Wild Side of Maui – The Great Toad Hunt
By: Ken Cable
Light from a sickle moon silvered a rippling sea that stretched away from the Maui coast to the islands of Lanai and Molokai. A soft breeze perfumed the night air with scent from a tropical garden. The sun had loosened its grip on the day and a night bird called from the darkness beyond the reef. It was a night for the hunter, and the urge was upon us as we ventured forth.
Our trappings were few. Each of us carried a small flashlight; one carried a plastic bag as well. Our hunting grounds were the shrubs and lawn in front of our condo on Maui.
We were after toads – but not just any toad. We were after the wily cane toad. Well, wily might be a bit of a stretch, but they are quick. Cane toads are plentiful on Maui. Introduced to the Hawaiian Islands in the 19th century to combat beetles that were damaging the sugar can fields, cane toads are another example of poor environmental judgment. The toads may have chomped a beetle or two, but they thoroughly enjoyed lizards, small birds and other creatures that were never intended to be harmed.
I am not a novice in a hunters’ world. And I’ve been on frog hunts – I once caught a bullfrog on a fish line baited with a piece of red yarn, although I’ve always felt a little bad about that – but I’ve never hunted toads. My guide, on the other hand, is well known in our home town of Canyon Lake, California, for his affinity for creatures that wriggle, slither, hop and creep.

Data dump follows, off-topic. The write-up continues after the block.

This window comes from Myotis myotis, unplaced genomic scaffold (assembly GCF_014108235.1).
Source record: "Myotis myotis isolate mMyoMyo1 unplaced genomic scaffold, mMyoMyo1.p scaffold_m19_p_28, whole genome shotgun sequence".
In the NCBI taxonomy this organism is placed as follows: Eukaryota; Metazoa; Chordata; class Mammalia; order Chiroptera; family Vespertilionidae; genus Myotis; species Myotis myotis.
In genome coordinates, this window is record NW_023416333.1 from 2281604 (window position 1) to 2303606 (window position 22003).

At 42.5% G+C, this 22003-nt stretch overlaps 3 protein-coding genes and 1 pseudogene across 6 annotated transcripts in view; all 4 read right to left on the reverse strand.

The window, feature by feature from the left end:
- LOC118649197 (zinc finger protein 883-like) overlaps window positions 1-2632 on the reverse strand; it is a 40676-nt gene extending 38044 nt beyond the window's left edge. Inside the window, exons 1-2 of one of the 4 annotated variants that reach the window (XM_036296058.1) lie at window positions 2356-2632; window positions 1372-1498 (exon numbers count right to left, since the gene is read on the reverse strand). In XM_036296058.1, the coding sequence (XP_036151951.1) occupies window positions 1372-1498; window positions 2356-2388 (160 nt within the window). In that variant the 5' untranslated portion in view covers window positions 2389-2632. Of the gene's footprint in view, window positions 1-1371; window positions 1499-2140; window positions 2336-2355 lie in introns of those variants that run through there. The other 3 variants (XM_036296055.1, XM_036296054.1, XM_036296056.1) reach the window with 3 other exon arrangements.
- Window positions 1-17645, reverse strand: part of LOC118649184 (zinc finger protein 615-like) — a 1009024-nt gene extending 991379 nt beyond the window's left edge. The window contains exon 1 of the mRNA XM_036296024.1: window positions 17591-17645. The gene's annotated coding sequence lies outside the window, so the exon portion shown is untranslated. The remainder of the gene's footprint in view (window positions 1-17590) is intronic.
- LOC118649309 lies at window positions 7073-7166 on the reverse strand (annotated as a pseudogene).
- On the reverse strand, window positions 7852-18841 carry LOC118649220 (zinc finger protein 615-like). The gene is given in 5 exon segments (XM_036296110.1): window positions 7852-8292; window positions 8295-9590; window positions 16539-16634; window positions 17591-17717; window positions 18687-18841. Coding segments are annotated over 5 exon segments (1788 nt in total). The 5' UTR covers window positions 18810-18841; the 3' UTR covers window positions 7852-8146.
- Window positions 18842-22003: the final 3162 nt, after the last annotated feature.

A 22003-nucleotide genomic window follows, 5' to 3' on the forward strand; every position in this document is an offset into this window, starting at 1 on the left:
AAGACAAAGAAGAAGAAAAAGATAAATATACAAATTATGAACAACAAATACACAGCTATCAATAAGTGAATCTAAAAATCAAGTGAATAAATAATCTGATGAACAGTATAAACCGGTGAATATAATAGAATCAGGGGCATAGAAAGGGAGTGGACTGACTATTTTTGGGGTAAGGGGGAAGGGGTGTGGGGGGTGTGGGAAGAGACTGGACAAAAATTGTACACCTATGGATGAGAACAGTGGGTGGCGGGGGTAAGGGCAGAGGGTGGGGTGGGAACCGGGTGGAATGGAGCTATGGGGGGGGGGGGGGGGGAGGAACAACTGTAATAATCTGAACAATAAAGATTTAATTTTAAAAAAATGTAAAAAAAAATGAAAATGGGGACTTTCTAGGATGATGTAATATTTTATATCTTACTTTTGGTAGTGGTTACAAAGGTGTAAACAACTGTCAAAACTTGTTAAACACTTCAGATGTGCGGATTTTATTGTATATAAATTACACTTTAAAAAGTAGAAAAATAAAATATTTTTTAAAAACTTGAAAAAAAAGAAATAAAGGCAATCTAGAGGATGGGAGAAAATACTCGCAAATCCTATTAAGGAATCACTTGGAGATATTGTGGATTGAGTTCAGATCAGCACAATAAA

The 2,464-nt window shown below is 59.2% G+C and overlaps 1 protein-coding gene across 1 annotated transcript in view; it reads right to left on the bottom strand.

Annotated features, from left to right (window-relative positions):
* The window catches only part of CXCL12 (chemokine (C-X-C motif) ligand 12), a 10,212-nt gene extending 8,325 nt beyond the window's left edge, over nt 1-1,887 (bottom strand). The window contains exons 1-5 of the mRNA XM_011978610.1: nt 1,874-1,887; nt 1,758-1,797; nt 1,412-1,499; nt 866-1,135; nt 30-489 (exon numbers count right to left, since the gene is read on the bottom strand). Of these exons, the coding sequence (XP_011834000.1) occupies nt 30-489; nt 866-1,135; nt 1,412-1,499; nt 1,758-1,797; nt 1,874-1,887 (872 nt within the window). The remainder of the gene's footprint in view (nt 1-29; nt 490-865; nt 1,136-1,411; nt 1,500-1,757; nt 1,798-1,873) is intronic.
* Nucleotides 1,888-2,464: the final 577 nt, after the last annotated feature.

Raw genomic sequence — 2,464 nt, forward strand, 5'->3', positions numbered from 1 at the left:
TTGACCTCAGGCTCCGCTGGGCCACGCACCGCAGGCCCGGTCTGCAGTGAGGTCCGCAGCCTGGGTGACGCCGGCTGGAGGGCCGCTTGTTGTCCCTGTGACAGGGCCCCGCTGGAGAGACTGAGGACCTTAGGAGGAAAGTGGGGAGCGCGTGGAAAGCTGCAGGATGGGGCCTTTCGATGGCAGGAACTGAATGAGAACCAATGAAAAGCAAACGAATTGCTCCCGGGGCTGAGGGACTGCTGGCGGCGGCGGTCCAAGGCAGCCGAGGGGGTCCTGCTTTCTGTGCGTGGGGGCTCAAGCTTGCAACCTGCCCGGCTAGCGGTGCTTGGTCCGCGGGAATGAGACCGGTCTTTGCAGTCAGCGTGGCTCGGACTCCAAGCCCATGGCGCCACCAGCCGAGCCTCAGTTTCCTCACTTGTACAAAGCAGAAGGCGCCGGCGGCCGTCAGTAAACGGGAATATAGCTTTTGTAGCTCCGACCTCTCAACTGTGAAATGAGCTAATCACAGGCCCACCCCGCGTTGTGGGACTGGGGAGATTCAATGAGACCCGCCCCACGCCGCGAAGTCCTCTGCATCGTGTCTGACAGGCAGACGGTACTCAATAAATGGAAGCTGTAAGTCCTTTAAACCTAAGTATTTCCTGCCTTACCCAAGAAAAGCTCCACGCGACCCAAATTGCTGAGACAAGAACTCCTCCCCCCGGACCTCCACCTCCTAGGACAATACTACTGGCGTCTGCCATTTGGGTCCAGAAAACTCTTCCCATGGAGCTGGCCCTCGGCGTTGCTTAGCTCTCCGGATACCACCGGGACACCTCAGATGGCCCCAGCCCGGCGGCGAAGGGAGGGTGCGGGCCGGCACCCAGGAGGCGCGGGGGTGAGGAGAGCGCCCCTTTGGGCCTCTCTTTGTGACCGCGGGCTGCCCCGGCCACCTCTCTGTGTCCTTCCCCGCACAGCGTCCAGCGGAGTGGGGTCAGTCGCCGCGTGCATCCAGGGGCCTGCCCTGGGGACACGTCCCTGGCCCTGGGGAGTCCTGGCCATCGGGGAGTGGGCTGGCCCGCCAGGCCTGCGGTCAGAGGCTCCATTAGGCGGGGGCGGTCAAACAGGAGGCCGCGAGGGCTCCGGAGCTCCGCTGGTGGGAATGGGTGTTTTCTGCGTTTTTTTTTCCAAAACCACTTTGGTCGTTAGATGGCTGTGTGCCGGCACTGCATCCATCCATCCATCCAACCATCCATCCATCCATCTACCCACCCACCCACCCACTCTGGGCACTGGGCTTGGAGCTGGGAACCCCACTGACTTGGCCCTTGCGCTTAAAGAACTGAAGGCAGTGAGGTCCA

“Do what I do,” he said, “and I will make you a number one toad hunter.” This advice came from toad, turtle and snake expert, Vick Knight, during a recent visit to Maui by Vick, his wife Carolyn, my wife Dorothy and me.
Let me set the scene for our toad hunt. We were on the walkway leading to the lawn and seawall area. Low landscape lighting created a subdued glow among the flowers and illuminated the trunks of scattered coconut palms. The gentle slap of the outgoing tide against the inner reef was the only sound.
“Stealth,” Vick hissed, “is critical from here on out.” In a half crouch, he slid along the path, the beam of his flashlight probing the shrubbery. Suddenly, he froze, rigid as a bird dog on point. There, captured in a tiny circle of light, squatted a bufo marinus, the infamous cane toad of Hawaii. With flashlight and plastic bag in his right hand, the fingers of his left curled into the clawed appendage of a toad-catcher poised to strike. Just then, a breeze rustled the bag. Startled, the toad leapt away. Without hesitation, Vick leapt after it and the race was on. Into the shrubbery and along the wall they hopped, each straining for advantage. The toad, in a frantic effort to escape, doubled back – this was a mistake. The poised hand struck, and in one continuous motion, the hapless toad was snatched from among the flowers and deposited in the bag. It was the finest example of toad-catching one could ever hope to witness.
I was fascinated with the dexterity and the sheer elegance of the capture. The people in the darkness on a lanai on the second floor above the path were also interested.